testing, and post-exposure prophylaxis (PEP) service. There
are different clinics for follow-up of patients with chronic
illness at the hospital. The study was conducted from
February 20, 2017 to April 20, 2017.
Study participants and sample size determination
The study participants were all patients with
diabetes, aged at least 18 years, attending the diabetic clinic,
which have been on anti-diabetic medication for greater
than 6 months and gave informed consent to
participate in the study. We excluded those who were very ill
and those who were newly diagnosed with diabetes and
on medication for less than 6 month from the study. A
total of 146 participants were included by using single
proportion formula and using p value of 0.89 from
previous study and correction formula. The first patient was
selected randomly and every 7th patient was included in
the study. The dependent variable was adherence to anti
Data collection procedures
Trained data collectors used pretested structured
questionnaires to collect information on: patient
demographics and variables used to assess patient adherence. And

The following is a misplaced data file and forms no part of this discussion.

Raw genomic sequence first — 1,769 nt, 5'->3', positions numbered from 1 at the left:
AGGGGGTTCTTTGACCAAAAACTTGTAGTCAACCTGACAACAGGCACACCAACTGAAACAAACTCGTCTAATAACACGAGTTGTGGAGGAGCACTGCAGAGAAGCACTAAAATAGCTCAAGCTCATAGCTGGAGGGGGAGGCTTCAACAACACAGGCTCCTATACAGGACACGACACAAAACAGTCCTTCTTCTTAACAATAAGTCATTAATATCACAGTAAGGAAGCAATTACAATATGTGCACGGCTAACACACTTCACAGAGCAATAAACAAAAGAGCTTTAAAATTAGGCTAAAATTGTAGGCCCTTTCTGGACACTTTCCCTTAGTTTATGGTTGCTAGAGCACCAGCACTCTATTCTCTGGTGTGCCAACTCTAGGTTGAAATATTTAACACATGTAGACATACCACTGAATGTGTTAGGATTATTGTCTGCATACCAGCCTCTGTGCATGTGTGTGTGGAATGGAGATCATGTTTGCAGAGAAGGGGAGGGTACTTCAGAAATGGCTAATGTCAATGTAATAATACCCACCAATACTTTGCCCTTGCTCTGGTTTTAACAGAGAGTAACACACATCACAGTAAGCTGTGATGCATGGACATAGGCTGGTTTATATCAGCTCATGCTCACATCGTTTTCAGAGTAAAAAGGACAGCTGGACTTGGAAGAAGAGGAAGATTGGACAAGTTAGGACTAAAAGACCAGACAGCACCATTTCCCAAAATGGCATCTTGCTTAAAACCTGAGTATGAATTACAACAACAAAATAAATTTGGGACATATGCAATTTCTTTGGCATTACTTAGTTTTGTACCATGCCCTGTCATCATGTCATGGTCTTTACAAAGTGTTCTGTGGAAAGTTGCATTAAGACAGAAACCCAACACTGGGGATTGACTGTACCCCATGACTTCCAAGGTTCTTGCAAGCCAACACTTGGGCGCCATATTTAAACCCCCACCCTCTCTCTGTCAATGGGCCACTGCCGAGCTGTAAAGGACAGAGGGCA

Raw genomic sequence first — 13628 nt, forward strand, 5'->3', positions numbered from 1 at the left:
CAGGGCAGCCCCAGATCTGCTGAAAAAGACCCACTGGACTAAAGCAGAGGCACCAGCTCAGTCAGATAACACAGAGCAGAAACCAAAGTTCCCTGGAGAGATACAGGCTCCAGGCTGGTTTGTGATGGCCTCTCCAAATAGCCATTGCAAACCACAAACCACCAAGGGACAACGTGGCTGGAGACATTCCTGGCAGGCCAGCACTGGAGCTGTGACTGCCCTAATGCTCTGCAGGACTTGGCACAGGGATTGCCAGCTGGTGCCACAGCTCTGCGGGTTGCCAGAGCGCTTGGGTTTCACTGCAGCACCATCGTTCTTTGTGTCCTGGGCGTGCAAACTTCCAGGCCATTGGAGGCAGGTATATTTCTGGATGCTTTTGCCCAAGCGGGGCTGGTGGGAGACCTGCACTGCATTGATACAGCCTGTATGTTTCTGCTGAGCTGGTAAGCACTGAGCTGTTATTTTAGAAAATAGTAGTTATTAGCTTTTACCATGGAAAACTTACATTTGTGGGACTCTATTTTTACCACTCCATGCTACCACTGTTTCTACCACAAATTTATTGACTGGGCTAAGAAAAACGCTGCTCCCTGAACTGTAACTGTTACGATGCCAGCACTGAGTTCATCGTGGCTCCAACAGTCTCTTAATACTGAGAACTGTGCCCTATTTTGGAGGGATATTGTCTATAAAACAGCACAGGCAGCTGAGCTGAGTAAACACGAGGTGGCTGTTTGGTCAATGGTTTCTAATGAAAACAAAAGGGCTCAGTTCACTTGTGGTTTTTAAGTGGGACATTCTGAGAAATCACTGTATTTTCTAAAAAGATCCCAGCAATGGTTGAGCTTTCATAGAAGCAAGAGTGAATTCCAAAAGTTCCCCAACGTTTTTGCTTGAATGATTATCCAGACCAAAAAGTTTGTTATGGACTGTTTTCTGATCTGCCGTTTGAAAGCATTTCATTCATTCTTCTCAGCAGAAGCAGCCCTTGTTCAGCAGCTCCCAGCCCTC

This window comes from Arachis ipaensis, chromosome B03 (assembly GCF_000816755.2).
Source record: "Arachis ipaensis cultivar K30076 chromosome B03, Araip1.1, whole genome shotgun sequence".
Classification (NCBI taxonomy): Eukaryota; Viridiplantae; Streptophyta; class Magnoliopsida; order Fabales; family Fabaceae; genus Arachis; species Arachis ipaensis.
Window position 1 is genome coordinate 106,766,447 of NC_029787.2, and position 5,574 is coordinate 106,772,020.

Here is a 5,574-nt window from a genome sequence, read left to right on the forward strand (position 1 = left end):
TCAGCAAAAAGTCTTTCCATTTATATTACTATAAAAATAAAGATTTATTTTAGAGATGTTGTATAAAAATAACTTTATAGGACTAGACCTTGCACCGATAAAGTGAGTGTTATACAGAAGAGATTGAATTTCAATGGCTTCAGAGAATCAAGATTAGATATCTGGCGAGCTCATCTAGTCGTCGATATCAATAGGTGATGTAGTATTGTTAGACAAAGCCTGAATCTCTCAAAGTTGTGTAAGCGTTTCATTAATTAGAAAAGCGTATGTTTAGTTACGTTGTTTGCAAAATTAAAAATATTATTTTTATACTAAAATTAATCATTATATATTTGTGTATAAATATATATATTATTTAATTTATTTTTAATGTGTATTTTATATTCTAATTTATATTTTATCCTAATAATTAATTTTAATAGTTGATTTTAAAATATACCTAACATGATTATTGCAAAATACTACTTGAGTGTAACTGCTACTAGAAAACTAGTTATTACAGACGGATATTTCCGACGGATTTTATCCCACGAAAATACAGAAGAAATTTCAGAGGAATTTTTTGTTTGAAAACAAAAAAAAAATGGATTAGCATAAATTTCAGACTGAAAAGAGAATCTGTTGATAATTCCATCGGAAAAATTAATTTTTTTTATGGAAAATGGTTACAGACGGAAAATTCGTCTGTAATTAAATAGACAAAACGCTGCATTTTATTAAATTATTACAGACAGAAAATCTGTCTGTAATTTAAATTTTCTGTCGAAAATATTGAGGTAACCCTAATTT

the data was cleared and checked every day for
completeness and consistency. The level of adherence assessment
was measured by Morisky Medication Adherence Scale-8
Adherence The extent to which a person’s behavior—
taking medication, following a diet, and/or executing
lifestyle changes—corresponds with agreed
recommendations from a health care provider.
Adherent Patients who score 0 based on Morisky
Medication Adherence Scale-8 (MMAS-8).
Non adherent Patients who score 1–8 based on Morisky
Medication Adherence Scale-8 (MMAS-8).
Data management and analysis
The collected data were sorted, coded and entered into
SPSS version 20 software for analysis. Descriptive statics
was generated to summarize patient socio-demographic
data; bivariate analysis was implemented to identify
associated factors. The crude odds ratio (COR), adjusted odds
ratio (AOR) and 95% confidence interval (CI) were
performed to determine factors associated with anti-diabetic
medications adherence and a p value of 0.05 or less was
considered statistically significant.
Approval request paper cleared by ethical review
committee from Addis Ababa University, College of health science,
and school of pharmacy was submitted to Zewditu
Memorial Hospital to undertake the study. Written informed
consent was obtained from study participants.
Confidentiality was maintained throughout the study process.
Socio‑demographic characteristics of participants
A total of 146 diabetics aged 18–79 were recruited. All